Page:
I think context has a lot to do with how such things are handled. I thought the article by DBB was great, BTW.

  17. I addressed it in the prayers of the people when we pray for the needs of others and the world.

  18. I found myself sitting in the pews and was mildly perturbed that the preacher said NOTHING in anyway that addressed the spiritual dimension of baptism, even though the readings were the Baptism of Jesus readings.

    There are so many ways and layers of opportunity to consider brokeness and hope when reflecting on baptism and these readings without needing to dwell on the potential politcal nature and maftermath of the violence in Arizona - which also opens it up to the more human and global problem of violence in the world.

    The priest did pray for Congresswoman Giffords in the prayers of the people, which I appreciated.

  19. Songbird, sorry for being anonymous - it is for good reason.

    Thank you for your response - I promise I didn't find you 'so insensitive' and you are right to ask how headline events affect pre-planned worship.

    I was reacting to what felt like a statement that US headline events were such for all your readers - but that is not to diminish in any way the tragedy on your shores.

    Peace and prayers to the US and to all our hurting world.

  20. I posted part of my sermon which deals with violence, here.

    Prayers for all areas in the world where violence is the norm were lifted up in prayer as well as the specific items in the sermon.

    Good discussion. Thanks for this!

  21. Leaving aside the events in Arizona for a moment (which I did change my sermon to address, btw), I think the whole question rising up in this thread of why we preach what we do is very interesting.

    I'm not as personal a preacher as some, but my preaching (as does yours, I am certain) does rise out of my lived experience of the week, as well the concerns/joys/anxieties/etc that I hear expressed by my congregation. The thing that is challenging for us, I think, based on this conversation, is helping the congregation surface the things that are most important. In any given day, there are a gazillion tragedies (and lesser events) happening all over the world, as has been pointed out.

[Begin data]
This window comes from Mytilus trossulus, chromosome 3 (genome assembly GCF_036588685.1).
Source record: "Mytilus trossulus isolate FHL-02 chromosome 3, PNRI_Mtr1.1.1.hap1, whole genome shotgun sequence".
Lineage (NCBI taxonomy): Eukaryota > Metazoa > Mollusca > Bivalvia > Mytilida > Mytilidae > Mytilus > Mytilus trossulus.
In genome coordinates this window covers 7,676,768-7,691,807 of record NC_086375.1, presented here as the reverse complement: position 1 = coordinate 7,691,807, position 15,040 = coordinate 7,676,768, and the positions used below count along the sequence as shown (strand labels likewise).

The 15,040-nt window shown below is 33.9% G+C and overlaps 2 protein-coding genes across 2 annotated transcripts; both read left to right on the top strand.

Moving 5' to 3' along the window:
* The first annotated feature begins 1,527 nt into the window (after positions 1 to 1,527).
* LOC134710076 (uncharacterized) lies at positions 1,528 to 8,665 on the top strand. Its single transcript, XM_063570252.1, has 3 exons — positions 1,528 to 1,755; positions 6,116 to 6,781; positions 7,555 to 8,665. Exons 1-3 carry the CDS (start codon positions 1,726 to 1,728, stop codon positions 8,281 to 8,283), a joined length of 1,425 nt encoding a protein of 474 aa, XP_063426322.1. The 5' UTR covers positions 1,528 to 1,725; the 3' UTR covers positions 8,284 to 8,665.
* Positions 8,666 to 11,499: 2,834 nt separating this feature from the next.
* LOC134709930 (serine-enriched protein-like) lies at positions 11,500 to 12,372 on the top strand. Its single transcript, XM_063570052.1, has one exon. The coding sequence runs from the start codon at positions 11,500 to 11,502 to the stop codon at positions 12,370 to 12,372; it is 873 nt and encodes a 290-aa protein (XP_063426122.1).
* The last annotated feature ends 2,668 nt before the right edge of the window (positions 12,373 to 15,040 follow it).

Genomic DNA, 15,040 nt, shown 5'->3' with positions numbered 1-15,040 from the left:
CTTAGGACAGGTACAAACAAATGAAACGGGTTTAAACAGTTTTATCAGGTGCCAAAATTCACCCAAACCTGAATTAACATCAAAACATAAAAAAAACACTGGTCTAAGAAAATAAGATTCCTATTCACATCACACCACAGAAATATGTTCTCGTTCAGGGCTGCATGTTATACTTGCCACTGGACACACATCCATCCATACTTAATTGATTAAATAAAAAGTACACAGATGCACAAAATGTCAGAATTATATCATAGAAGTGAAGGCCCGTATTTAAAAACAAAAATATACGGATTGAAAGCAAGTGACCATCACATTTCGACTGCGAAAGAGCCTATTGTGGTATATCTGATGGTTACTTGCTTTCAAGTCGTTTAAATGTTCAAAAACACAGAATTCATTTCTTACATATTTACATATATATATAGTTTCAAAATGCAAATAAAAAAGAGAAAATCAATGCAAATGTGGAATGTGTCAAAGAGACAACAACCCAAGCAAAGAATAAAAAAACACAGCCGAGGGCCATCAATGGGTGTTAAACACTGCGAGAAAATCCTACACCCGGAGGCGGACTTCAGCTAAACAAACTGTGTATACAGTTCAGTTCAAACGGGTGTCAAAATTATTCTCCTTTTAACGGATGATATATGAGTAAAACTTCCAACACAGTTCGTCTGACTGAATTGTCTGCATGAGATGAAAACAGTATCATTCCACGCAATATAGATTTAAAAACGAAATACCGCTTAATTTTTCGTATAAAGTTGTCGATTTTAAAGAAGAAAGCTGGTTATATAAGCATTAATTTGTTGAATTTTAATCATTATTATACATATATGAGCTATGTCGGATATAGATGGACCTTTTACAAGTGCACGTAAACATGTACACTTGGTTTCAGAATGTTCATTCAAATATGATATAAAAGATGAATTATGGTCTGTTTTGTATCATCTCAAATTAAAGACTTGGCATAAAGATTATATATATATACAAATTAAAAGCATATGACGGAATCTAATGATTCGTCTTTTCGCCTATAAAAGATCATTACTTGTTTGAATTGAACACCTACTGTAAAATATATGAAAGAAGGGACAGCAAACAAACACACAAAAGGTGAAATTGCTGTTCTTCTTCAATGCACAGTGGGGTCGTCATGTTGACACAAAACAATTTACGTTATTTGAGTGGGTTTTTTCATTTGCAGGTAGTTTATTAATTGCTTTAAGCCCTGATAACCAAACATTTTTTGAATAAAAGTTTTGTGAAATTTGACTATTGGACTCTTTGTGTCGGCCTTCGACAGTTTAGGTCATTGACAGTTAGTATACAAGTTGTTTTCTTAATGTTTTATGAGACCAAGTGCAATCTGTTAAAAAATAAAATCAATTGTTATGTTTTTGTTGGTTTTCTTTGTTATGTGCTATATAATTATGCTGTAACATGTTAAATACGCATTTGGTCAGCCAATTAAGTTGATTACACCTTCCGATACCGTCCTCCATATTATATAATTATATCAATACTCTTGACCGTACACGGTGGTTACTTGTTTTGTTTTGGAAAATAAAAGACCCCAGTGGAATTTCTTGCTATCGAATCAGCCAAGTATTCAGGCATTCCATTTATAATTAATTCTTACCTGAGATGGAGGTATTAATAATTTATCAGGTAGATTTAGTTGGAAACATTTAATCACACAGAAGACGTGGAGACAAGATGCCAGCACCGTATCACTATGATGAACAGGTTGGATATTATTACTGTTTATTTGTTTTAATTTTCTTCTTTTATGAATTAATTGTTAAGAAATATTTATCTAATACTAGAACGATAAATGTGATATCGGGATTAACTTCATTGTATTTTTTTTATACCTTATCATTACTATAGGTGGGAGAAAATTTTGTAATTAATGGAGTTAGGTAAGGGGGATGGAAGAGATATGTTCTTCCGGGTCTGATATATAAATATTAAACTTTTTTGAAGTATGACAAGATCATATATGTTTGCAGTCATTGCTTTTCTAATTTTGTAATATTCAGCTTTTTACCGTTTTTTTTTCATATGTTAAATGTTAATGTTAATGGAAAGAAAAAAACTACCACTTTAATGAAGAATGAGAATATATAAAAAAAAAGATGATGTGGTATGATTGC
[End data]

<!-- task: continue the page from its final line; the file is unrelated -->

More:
I dont think our job as preachers or in prayer is to lift up every hot button issue (otherwise, here in Oregon, I would only be preaching about the college Bowl Championship which is what's REALLY on everyone's mind right now!) but to bring the world and the Word together in such a way that people are encouraged to see their connection during worship, and then in the rest of the week too no matter what news comes at them, or when.

    I guess all this is a long way to say that when a tragedy occurs, we can authentically choose to preach about it or not. And, not knowing what is in the hearts of our congregations, I think it's a safe bet to say that every single Sunday there are at least a few who leave vaguely disappointed (as I think Jules said) as well as a few who leave thinking it was the really helpful -- no matter what we say.

  22. I was torn about whether or not to "deal" with the shooting in Arizona or not. We are 90 minutes from Omaha and so we had been shocked earlier in the week about the student who killed his vice principle. As other news rolled in...the 27 murders (15 beheaded) in Acapulco, and Boston I felt overwhelmed by the violence and opted to work all of the above into the sermon and prayers.